The entry period for the 2022 Diversity Immigrant Visa (DV) Program will open on Wednesday, October 7, 2020 at noon, Eastern Daylight Time (EDT) and will close at noon EDT on Tuesday, November 10, 2022.  There is no cost to register.

Individuals born in the following countries are not eligible to apply because more than 50,000 natives of those countries have immigrated to the United States in the past five years: Bangladesh, Brazil, Canada, China (including Hong Kong SAR), Colombia, Dominican Republic, El Salvador, Guatemala, Haiti, Honduras, India, Jamaica, Mexico, Nigeria, Pakistan, Philippines, South Korea, United Kingdom (except Northern Ireland) and its dependent territories, and Vietnam.  Individuals born in Macau SAR and Taiwan are eligible.  It is notable that last year individuals born in Hong Kong SAR were also eligible, but this year, they are not.

Although there is no cost to register, individuals may not submit more than one application.  Doing so will lead to disqualification.  Eligibility requirements are set out on the Diversity Lottery website.  The Department of State (DOS) recommends that applicants apply early and not wait until the last week when heavy demand could lead to website delays.  Applicants must apply online.  No late or paper entries will be accepted.

The DV Program is continuing despite the Administration’s long-stated intention to eliminate it and this year’s Presidential Proclamation that made it impossible for all of the 2020 DV Program winners to apply for immigrant visas.  Those DV Program lottery winners sued the Administration and gained some relief.  They recently asked Judge Amit P. Mehta, the presiding federal judge in the District of Columbia, to preserve 30,000 visas for 2020 DV applicants beyond the September 30, 2020 deadline.  Judge Mehta did so but lowered the figure to 9,095 based upon his estimate of the number of visas DOS reasonably could have processed during the six months in which it illegally refused to process DV Program applications.  With the additional 9,095 visas, the total number issued for the 2020 Program would be about 24,000 – still far short of the close to 50,000 usually issued.

If you have questions about the DV Program 2022 process, Jackson Lewis attorneys are available to assist.

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Photo of Forrest G. Read IV Forrest G. Read IV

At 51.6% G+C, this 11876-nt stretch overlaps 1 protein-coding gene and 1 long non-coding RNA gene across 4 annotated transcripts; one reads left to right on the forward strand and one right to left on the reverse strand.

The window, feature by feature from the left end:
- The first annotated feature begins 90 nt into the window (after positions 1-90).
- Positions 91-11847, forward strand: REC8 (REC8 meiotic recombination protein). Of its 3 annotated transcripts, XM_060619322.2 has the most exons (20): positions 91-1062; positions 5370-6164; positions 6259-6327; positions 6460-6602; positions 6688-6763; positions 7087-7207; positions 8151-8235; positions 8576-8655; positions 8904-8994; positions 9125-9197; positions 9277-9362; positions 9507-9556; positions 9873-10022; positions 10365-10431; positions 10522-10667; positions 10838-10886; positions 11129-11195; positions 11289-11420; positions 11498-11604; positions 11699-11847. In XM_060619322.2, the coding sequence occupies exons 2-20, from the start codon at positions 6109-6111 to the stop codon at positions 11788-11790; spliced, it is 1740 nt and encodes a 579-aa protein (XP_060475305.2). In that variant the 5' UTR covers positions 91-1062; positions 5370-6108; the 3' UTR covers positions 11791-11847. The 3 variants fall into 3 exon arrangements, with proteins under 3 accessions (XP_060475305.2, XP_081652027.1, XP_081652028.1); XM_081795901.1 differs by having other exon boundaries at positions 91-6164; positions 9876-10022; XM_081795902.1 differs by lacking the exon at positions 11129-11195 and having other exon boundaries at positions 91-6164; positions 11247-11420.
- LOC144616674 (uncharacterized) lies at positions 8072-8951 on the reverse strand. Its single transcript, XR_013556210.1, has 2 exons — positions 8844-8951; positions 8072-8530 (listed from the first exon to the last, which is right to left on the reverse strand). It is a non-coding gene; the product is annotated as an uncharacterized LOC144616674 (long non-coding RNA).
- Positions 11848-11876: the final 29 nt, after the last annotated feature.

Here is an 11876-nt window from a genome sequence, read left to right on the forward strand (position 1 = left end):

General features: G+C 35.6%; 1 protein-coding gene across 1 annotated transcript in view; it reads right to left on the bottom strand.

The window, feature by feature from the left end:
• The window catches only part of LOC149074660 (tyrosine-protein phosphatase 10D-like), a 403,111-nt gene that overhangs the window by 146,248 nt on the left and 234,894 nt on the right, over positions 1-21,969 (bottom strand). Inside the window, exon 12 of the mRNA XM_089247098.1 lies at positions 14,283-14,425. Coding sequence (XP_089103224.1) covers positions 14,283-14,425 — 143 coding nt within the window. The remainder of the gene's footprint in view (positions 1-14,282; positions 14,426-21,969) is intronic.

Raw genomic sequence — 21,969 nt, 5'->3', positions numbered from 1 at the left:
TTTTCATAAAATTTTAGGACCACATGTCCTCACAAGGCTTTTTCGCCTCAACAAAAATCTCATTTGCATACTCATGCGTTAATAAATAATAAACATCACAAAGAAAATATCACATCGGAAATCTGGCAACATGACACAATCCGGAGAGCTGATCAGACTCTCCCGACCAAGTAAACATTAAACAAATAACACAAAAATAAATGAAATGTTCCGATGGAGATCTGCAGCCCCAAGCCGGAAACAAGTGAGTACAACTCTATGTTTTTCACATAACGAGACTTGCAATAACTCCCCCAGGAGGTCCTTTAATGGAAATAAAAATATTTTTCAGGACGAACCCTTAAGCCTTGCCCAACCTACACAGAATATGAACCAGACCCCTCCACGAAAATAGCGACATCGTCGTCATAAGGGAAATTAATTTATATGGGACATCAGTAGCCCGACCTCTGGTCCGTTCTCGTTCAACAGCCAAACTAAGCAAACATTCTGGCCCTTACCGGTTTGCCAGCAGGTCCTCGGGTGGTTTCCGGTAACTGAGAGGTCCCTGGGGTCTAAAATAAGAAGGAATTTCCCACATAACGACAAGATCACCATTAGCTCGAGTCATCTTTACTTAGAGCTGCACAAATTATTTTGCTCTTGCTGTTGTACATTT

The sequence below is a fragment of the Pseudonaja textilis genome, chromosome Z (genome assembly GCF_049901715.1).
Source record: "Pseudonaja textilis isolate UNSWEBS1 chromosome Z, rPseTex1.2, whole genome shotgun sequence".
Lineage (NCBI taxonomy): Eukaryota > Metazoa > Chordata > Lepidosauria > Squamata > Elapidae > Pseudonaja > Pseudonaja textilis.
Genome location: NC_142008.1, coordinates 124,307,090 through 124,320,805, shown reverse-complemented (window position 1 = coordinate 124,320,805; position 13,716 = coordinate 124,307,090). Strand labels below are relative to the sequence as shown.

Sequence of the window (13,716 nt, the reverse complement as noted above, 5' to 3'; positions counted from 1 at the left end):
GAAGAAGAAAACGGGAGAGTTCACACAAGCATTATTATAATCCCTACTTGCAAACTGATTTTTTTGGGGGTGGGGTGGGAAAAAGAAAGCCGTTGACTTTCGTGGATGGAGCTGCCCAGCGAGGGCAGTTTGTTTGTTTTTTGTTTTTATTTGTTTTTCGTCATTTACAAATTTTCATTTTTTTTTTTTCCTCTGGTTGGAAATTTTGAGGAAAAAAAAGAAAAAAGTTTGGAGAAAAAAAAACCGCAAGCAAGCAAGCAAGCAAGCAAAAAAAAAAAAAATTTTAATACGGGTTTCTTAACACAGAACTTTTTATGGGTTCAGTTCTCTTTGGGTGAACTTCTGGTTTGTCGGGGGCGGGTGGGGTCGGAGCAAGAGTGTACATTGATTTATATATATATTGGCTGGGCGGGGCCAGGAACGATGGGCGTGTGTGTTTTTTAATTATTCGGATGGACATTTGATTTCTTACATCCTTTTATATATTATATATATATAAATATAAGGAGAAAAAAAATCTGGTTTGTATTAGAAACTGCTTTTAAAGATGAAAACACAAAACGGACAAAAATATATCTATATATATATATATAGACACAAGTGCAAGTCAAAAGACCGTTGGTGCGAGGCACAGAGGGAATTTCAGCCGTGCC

Forrest Read is a Principal in the Raleigh, North Carolina, office of Jackson Lewis P.C. He has extensive experience in both business immigration law and employment law and has particular focus in legal issues in graduate medical education (GME).

Mr. Read’s immigration practice…

Forrest Read is a Principal in the Raleigh, North Carolina, office of Jackson Lewis P.C. He has extensive experience in both business immigration law and employment law and has particular focus in legal issues in graduate medical education (GME).

Mr. Read’s immigration practice focuses on assisting employers in obtaining employment-based nonimmigrant visas (e.g., H-1B, L, O, TN) for foreign national employees and work-related immigrant (green card) visas, including PERM Labor Certifications, and advising employers on compliance with U.S. immigration laws and regulations. He has broad experience in advising large, mid-size and small employers on their various immigration needs and developing strategies to help them navigate through complex immigration issues. He also has particular experience in counseling employers in the health care industry and addressing immigration-related issues that arise for their broad range of health care professional employees (including advising on and obtaining employment authorization for medical residents and fellows and obtaining J-1 visa waivers for foreign national physicians completing their medical training in the United States). His immigration practice also includes defending employers in connection with Department of Labor H-1B and H-2B investigations.

Mr. Read’s employment law experience includes representing management, particularly academic medical centers in the GME context, in a wide array of workplace disputes and litigation before federal and state courts and administrative agencies, including matters related to discrimination, retaliation, harassment, disability, family and medical leave, various wage and hour issues, contracts, and intentional torts. He advises academic medical centers on the interplay between applicable academic law and employment law and the ramifications of what are divergent legal requirements and standards. Mr. Read also provides counsel with respect to the legal impact of competency standards for residents and trainees in GME, including situations involving discipline, remediation, and dismissal. He provides advice and guidance in the peer review process, including provision of verification and assessment of training in response to third party inquiries.

As a member of the Firm’s Corporate Diversity Counseling group, Mr. Read also has experience in providing assessments and making recommendations to corporate and institutional clients with respect to diversity and inclusion policies and initiatives, conducting related internal investigations, and shaping, developing and enforcing effective policies and initiatives to ensure consistency with client values and in furtherance of business goals and objectives.